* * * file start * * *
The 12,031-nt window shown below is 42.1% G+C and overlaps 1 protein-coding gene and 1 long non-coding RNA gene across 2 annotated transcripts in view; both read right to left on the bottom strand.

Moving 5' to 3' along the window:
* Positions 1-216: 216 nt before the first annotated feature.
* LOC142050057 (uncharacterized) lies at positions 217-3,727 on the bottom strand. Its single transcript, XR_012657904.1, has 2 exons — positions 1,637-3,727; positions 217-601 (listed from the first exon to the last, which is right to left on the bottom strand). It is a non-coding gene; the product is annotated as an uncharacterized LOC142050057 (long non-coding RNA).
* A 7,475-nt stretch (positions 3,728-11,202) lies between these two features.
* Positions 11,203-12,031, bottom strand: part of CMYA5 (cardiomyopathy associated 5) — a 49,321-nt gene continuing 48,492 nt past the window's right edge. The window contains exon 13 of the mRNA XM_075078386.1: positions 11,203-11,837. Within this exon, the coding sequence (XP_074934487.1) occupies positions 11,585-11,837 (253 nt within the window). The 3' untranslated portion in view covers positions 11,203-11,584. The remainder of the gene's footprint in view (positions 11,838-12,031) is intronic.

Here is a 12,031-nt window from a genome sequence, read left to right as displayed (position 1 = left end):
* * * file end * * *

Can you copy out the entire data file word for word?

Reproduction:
The 12,031-nt window shown below is 42.1% G+C and overlaps 1 protein-coding gene and 1 long non-coding RNA gene across 2 annotated transcripts in view; both read right to left on the bottom strand.

Moving 5' to 3' along the window:
* Positions 1-216: 216 nt before the first annotated feature.
* LOC142050057 (uncharacterized) lies at positions 217-3,727 on the bottom strand. Its single transcript, XR_012657904.1, has 2 exons — positions 1,637-3,727; positions 217-601 (listed from the first exon to the last, which is right to left on the bottom strand). It is a non-coding gene; the product is annotated as an uncharacterized LOC142050057 (long non-coding RNA).
* A 7,475-nt stretch (positions 3,728-11,202) lies between these two features.
* Positions 11,203-12,031, bottom strand: part of CMYA5 (cardiomyopathy associated 5) — a 49,321-nt gene continuing 48,492 nt past the window's right edge. The window contains exon 13 of the mRNA XM_075078386.1: positions 11,203-11,837. Within this exon, the coding sequence (XP_074934487.1) occupies positions 11,585-11,837 (253 nt within the window). The 3' untranslated portion in view covers positions 11,203-11,584. The remainder of the gene's footprint in view (positions 11,838-12,031) is intronic.

Here is a 12,031-nt window from a genome sequence, read left to right as displayed (position 1 = left end):